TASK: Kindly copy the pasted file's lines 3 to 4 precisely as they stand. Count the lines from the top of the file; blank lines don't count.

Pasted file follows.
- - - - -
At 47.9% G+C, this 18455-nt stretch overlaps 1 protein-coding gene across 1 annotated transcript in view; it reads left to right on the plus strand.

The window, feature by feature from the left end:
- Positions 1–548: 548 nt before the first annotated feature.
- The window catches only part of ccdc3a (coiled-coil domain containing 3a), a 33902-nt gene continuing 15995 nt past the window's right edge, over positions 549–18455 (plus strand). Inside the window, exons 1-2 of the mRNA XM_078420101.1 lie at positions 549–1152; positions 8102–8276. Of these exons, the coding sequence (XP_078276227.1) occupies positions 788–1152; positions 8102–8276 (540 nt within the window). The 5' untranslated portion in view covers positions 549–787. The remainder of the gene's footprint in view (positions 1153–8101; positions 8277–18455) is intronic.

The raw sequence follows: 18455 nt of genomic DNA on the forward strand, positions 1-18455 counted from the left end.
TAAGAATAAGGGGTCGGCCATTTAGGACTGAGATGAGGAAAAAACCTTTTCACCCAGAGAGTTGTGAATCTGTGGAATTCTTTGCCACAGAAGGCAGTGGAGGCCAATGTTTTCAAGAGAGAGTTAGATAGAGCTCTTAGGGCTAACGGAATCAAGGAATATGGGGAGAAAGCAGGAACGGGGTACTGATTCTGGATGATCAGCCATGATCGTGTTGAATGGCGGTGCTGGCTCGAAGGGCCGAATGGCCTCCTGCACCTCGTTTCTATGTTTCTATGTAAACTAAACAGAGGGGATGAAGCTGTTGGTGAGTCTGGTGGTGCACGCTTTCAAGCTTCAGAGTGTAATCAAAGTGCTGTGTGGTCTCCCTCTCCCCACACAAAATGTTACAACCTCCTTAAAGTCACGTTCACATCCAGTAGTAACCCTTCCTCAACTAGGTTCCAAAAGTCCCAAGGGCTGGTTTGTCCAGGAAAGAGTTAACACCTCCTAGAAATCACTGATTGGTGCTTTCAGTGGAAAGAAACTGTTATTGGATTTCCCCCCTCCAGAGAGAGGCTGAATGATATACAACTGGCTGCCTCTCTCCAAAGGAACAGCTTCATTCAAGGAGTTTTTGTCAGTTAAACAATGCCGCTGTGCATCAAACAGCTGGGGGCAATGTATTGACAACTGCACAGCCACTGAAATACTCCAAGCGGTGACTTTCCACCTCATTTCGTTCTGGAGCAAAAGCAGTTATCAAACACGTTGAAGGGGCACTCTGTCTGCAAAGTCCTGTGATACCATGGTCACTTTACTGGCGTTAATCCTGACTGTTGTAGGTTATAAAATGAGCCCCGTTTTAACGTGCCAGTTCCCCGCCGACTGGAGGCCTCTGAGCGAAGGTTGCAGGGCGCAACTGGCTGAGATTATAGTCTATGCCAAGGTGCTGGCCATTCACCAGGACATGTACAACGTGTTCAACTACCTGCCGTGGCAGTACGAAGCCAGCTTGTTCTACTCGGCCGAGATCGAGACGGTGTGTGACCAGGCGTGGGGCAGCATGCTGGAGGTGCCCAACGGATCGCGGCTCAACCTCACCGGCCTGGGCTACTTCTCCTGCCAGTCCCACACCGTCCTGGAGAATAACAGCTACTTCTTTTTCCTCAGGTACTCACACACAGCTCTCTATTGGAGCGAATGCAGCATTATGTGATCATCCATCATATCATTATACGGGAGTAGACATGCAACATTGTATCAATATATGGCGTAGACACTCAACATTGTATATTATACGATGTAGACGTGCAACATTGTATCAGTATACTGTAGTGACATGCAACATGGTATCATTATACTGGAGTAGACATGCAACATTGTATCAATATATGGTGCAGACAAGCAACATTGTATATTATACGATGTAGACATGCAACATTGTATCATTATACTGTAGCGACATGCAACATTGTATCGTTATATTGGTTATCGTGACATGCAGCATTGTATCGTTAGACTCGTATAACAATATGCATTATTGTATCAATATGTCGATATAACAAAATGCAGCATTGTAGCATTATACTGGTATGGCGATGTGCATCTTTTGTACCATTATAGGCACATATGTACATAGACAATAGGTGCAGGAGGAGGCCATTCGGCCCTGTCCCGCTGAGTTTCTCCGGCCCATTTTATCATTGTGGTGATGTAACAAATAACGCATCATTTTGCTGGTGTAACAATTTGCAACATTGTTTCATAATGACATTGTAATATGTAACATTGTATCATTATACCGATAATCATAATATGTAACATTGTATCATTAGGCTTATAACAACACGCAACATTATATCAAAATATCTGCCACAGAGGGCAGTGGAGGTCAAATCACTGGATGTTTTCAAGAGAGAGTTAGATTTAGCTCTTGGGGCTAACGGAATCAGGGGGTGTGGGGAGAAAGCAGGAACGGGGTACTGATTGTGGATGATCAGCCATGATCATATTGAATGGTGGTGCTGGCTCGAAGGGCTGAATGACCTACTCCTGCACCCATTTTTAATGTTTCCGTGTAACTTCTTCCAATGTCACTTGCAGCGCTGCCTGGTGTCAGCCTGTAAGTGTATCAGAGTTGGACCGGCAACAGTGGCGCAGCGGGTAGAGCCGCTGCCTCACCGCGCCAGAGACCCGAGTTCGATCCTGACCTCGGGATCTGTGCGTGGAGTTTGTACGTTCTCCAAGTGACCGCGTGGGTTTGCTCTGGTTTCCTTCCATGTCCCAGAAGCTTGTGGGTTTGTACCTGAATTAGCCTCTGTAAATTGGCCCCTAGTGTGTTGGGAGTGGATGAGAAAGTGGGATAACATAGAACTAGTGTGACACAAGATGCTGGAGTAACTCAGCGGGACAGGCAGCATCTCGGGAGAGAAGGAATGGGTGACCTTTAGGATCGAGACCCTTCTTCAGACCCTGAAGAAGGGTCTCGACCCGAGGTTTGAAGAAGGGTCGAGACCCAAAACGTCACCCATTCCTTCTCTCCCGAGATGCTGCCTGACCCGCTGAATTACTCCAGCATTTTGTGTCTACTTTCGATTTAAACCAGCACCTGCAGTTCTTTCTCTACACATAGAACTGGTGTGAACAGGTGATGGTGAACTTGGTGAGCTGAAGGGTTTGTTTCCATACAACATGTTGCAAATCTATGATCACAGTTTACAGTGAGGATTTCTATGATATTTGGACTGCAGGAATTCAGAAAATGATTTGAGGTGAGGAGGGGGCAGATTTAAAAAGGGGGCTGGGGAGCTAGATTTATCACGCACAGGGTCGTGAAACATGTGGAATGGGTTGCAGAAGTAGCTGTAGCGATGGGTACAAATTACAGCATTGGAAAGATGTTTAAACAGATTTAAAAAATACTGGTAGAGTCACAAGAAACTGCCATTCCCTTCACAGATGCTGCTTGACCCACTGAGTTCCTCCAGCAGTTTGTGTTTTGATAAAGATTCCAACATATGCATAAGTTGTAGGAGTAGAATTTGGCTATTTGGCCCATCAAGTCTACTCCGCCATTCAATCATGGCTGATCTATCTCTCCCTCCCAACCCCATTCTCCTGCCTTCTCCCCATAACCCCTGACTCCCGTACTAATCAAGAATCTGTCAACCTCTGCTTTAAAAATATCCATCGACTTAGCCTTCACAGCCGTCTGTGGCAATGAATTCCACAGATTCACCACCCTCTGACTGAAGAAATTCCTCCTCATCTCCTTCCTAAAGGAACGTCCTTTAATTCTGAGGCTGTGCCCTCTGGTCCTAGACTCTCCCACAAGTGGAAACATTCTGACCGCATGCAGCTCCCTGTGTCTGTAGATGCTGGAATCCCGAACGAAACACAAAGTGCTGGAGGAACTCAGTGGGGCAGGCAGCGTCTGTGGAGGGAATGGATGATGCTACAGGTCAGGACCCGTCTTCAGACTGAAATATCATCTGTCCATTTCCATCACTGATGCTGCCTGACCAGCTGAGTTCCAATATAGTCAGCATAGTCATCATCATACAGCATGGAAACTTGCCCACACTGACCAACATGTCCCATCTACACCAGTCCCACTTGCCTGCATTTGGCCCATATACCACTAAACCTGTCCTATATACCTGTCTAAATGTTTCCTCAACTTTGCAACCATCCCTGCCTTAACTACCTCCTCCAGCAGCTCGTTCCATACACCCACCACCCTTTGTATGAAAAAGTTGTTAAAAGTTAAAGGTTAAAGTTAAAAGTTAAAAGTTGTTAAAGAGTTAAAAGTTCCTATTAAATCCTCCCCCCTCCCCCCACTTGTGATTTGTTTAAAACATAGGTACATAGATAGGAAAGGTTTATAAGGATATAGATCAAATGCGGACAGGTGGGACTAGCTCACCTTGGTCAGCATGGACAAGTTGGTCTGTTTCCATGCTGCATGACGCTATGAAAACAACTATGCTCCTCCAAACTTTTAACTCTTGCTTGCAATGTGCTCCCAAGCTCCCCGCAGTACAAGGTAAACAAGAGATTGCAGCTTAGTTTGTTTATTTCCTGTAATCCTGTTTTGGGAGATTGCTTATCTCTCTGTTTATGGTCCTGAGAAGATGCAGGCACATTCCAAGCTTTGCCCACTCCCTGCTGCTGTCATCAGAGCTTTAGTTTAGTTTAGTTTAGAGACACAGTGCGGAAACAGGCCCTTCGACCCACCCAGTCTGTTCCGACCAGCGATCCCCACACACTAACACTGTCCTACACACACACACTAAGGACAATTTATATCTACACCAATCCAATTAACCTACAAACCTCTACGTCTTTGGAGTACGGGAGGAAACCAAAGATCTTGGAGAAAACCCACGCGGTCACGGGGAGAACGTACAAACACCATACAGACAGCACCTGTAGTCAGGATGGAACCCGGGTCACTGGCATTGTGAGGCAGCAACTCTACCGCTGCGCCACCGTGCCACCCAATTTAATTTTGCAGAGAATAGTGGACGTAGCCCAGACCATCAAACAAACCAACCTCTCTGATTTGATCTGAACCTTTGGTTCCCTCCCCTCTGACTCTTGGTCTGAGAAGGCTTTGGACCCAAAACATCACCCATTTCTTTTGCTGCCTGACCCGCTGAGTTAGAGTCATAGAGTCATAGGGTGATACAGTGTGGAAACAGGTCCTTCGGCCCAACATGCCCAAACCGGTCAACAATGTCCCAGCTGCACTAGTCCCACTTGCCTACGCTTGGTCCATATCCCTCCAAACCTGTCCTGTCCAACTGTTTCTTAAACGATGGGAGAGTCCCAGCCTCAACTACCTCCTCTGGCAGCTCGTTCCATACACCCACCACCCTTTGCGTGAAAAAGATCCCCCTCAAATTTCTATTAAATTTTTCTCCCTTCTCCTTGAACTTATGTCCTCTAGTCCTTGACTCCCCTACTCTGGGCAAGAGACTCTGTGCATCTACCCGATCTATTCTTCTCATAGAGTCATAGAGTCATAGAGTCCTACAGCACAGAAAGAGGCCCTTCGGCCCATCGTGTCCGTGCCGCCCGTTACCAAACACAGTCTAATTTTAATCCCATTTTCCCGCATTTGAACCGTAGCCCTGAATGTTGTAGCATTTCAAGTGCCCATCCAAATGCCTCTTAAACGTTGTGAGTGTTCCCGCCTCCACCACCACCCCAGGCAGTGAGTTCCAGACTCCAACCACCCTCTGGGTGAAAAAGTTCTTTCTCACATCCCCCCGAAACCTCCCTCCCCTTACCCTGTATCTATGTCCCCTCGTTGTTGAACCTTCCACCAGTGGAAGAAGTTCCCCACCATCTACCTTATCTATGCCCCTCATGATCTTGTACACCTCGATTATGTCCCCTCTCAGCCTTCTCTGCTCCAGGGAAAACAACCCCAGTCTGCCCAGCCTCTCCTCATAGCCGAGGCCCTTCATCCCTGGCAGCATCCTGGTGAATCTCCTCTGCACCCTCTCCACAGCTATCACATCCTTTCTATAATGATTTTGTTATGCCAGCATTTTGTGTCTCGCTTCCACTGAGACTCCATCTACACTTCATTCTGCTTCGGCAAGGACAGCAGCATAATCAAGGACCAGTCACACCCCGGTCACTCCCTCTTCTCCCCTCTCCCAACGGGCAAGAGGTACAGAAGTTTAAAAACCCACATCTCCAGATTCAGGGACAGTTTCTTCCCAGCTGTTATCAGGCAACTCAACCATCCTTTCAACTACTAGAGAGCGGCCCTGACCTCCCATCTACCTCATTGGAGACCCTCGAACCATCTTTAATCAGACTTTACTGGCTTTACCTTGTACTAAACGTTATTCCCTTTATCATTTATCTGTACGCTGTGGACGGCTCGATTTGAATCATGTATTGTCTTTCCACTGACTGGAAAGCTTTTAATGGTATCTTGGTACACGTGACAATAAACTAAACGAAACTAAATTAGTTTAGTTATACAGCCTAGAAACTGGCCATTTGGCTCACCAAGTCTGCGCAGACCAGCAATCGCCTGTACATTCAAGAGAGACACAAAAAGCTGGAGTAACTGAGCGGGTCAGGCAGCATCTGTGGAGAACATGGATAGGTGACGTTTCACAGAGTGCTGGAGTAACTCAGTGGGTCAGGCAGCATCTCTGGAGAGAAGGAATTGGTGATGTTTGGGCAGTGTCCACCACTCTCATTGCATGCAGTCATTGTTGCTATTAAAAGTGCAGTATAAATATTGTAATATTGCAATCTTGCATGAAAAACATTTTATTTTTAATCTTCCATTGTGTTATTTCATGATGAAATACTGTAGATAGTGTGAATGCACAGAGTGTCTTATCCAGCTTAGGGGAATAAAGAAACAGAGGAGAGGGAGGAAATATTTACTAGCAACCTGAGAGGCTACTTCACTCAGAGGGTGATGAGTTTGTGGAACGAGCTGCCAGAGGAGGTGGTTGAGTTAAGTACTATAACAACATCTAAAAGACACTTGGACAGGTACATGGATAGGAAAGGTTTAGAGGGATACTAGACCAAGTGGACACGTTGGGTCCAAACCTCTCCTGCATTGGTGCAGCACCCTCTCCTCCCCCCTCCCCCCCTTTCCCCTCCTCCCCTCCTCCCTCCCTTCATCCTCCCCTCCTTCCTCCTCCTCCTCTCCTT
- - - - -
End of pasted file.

- Positions 1–548: 548 nt before the first annotated feature.
- The window catches only part of ccdc3a (coiled-coil domain containing 3a), a 33902-nt gene continuing 15995 nt past the window's right edge, over positions 549–18455 (plus strand). Inside the window, exons 1-2 of the mRNA XM_078420101.1 lie at positions 549–1152; positions 8102–8276. Of these exons, the coding sequence (XP_078276227.1) occupies positions 788–1152; positions 8102–8276 (540 nt within the window). The 5' untranslated portion in view covers positions 549–787. The remainder of the gene's footprint in view (positions 1153–8101; positions 8277–18455) is intronic.